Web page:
For some reasons I disabled the user access control and somehow all collections have been wiped out. So I want an activity log to find out how this happened

I need a list like this:

|  Date/Time           |  IP           |  Command           |
|  2018/1/1  18:20:50  |    |  show collections  |
|  yyyy/m/d  hh:mm:ss  |  x.x.x.x      |  executed command  |
  • OS: Ubuntu 18.04
  • MongoDB: 3.6.3

If you haven't configured any extra logging, profiling, or auditing in advance, the default MongoDB log level will only include limited information such as connections, slow commands, and database drops rather than details of every command that was run. Logging every command will add significant write overhead for an active deployment.

However, assuming you have retained sufficient logs (and haven't suppressed connection information with the quiet logging mode), you should be able to identify when your server was restarted without authentication as well as the remote IPs that connected. You'll have to grep or parse available information out of the MongoDB log file(s).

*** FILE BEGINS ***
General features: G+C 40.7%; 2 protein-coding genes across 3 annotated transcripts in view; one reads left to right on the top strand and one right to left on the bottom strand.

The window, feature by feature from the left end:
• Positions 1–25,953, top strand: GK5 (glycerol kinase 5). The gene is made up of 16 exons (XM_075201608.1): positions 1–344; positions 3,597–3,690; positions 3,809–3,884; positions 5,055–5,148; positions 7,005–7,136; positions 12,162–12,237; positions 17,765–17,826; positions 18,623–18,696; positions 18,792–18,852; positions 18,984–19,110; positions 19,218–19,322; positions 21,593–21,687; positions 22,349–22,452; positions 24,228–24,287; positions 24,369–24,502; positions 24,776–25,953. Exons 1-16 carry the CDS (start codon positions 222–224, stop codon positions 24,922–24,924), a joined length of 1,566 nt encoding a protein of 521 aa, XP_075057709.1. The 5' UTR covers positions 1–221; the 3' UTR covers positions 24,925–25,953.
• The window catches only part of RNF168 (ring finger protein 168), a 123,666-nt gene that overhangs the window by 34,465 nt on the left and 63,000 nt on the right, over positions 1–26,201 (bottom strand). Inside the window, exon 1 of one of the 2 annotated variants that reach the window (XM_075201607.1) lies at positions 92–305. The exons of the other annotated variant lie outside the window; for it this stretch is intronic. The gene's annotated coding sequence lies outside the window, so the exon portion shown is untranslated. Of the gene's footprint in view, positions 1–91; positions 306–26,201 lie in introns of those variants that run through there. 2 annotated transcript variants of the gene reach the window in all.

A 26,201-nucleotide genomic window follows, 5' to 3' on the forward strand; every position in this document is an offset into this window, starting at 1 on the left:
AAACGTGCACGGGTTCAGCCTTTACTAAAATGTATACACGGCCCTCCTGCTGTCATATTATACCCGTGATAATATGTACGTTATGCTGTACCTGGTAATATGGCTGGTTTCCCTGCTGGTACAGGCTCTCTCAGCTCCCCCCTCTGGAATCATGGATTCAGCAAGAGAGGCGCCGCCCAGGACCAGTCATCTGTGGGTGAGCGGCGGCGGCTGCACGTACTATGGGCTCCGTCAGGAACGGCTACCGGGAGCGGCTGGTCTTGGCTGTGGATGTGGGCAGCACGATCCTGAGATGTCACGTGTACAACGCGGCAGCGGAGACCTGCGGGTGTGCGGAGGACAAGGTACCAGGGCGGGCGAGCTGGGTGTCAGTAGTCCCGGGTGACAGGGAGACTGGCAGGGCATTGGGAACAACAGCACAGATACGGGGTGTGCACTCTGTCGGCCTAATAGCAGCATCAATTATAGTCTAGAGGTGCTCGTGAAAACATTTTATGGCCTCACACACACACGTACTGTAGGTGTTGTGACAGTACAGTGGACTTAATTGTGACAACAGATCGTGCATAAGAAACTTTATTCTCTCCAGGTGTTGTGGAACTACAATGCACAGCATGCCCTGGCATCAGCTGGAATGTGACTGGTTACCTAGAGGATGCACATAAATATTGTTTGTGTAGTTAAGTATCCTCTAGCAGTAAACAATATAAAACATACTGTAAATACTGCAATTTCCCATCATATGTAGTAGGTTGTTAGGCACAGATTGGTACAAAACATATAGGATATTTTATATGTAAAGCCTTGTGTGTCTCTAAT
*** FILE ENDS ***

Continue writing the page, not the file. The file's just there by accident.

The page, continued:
Some example log search strings that might help construct a timeline of events:

  • [initandlisten] options -- shows the configuration options (such as authentication) used when your mongod server is started (or restarted).
  • connection accepted from -- includes the IP address for remote clients as well as a connection ID (for example: [conn123]) that you can use to find related log lines.
  • received client metadata -- provides (optional) client metadata (such as driver name and version) for a new connection.
  • dropDatabase -- indicates a database drop command was issued.

For a quick summary of IPs that connected you could also use mloginfo --connections.

To mitigate future issues, please review the Security Checklist in the MongoDB documentation.

Your Answer

By clicking “Post Your Answer”, you agree to our terms of service, privacy policy and cookie policy

Not the answer you're looking for? Browse other questions tagged or ask your own question.